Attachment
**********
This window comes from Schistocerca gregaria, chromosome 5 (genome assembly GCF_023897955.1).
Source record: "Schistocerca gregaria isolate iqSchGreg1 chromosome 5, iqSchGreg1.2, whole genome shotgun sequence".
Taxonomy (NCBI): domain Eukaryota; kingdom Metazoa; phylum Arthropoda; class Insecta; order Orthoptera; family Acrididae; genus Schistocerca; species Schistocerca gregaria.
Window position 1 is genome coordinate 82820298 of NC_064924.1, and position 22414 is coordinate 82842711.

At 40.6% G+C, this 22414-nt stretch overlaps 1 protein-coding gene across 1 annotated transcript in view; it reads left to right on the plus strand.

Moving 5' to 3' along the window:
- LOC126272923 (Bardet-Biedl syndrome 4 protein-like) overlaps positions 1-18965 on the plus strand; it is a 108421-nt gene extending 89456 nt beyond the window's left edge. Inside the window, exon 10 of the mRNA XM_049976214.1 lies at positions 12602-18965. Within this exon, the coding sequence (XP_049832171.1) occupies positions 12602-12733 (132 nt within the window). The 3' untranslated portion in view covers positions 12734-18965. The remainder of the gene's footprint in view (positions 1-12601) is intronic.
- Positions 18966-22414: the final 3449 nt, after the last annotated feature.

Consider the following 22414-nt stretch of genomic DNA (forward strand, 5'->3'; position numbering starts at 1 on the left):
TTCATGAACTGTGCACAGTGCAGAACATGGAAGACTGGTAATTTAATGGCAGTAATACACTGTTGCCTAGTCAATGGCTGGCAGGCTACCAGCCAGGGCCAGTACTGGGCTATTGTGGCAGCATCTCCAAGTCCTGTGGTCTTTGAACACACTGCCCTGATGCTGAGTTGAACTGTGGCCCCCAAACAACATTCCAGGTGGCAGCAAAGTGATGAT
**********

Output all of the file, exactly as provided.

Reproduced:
This window comes from Schistocerca gregaria, chromosome 5 (genome assembly GCF_023897955.1).
Source record: "Schistocerca gregaria isolate iqSchGreg1 chromosome 5, iqSchGreg1.2, whole genome shotgun sequence".
Taxonomy (NCBI): domain Eukaryota; kingdom Metazoa; phylum Arthropoda; class Insecta; order Orthoptera; family Acrididae; genus Schistocerca; species Schistocerca gregaria.
Window position 1 is genome coordinate 82820298 of NC_064924.1, and position 22414 is coordinate 82842711.

At 40.6% G+C, this 22414-nt stretch overlaps 1 protein-coding gene across 1 annotated transcript in view; it reads left to right on the plus strand.

Moving 5' to 3' along the window:
- LOC126272923 (Bardet-Biedl syndrome 4 protein-like) overlaps positions 1-18965 on the plus strand; it is a 108421-nt gene extending 89456 nt beyond the window's left edge. Inside the window, exon 10 of the mRNA XM_049976214.1 lies at positions 12602-18965. Within this exon, the coding sequence (XP_049832171.1) occupies positions 12602-12733 (132 nt within the window). The 3' untranslated portion in view covers positions 12734-18965. The remainder of the gene's footprint in view (positions 1-12601) is intronic.
- Positions 18966-22414: the final 3449 nt, after the last annotated feature.

Consider the following 22414-nt stretch of genomic DNA (forward strand, 5'->3'; position numbering starts at 1 on the left):
TTCATGAACTGTGCACAGTGCAGAACATGGAAGACTGGTAATTTAATGGCAGTAATACACTGTTGCCTAGTCAATGGCTGGCAGGCTACCAGCCAGGGCCAGTACTGGGCTATTGTGGCAGCATCTCCAAGTCCTGTGGTCTTTGAACACACTGCCCTGATGCTGAGTTGAACTGTGGCCCCCAAACAACATTCCAGGTGGCAGCAAAGTGATGAT